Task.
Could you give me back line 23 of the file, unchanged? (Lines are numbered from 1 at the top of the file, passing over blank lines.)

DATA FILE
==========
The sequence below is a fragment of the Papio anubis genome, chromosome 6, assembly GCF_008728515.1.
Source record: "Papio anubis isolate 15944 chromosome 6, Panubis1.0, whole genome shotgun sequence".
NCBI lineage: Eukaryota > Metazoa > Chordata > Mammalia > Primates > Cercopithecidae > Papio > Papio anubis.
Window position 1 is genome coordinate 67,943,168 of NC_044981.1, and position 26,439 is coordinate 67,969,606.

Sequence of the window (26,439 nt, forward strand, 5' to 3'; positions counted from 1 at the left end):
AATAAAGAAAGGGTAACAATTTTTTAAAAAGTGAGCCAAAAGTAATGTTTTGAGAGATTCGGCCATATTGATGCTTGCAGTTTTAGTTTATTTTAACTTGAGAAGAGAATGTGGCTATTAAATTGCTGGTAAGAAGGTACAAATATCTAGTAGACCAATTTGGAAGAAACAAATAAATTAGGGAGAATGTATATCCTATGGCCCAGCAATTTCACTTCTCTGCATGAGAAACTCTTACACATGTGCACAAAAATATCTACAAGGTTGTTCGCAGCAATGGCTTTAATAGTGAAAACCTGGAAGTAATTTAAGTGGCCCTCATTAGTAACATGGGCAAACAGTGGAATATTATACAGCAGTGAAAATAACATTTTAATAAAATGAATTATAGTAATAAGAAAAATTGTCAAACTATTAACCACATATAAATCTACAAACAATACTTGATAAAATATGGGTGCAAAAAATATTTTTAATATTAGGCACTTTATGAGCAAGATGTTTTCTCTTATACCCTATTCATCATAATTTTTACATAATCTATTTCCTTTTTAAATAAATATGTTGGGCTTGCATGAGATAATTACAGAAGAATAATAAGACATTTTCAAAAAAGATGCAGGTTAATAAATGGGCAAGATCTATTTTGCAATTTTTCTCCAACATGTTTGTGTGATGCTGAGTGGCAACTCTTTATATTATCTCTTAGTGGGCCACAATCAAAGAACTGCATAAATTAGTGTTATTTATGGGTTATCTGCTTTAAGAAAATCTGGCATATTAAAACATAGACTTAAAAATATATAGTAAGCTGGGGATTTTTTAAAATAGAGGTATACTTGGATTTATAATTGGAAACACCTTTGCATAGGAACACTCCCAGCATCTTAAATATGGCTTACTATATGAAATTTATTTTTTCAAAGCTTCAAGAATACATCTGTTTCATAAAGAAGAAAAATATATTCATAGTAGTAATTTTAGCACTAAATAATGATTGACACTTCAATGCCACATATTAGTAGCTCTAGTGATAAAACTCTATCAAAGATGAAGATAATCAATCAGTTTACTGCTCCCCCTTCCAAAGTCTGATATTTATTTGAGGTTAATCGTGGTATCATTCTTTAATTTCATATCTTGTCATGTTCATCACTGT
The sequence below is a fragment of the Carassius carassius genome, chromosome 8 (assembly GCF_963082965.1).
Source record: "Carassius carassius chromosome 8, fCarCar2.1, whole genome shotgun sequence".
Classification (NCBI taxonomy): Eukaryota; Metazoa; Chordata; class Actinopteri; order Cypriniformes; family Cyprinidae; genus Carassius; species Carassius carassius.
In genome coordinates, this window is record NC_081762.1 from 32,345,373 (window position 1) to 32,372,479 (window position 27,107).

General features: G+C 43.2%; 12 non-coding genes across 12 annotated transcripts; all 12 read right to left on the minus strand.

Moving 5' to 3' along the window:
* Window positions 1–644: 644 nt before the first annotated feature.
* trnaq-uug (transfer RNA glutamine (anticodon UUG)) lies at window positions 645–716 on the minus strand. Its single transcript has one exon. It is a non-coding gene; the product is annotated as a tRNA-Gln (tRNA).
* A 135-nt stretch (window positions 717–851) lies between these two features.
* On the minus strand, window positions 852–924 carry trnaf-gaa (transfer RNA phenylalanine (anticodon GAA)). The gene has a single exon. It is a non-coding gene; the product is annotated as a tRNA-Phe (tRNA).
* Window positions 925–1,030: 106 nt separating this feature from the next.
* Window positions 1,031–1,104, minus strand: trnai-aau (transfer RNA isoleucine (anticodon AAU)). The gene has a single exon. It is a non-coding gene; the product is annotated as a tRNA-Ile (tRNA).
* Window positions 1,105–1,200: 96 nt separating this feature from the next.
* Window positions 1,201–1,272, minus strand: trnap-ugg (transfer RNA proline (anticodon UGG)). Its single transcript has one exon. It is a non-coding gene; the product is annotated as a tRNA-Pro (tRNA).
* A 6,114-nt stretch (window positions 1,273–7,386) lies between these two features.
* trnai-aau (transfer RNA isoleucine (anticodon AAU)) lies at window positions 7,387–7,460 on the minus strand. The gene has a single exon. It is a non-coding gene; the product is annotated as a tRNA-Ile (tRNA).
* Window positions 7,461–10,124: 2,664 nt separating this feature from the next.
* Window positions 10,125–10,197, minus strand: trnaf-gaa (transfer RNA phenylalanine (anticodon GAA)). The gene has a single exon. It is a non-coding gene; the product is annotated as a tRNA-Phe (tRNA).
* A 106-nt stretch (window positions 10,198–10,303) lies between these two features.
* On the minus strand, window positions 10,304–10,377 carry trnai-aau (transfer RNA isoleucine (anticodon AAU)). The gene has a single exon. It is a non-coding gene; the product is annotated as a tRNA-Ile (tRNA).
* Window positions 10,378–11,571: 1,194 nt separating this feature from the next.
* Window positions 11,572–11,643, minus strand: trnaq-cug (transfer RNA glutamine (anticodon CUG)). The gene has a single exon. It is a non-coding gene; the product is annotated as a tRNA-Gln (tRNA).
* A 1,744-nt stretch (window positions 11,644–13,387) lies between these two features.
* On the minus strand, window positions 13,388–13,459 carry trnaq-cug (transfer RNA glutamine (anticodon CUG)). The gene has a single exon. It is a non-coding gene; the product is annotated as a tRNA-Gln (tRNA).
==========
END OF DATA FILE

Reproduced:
* Window positions 7,461–10,124: 2,664 nt separating this feature from the next.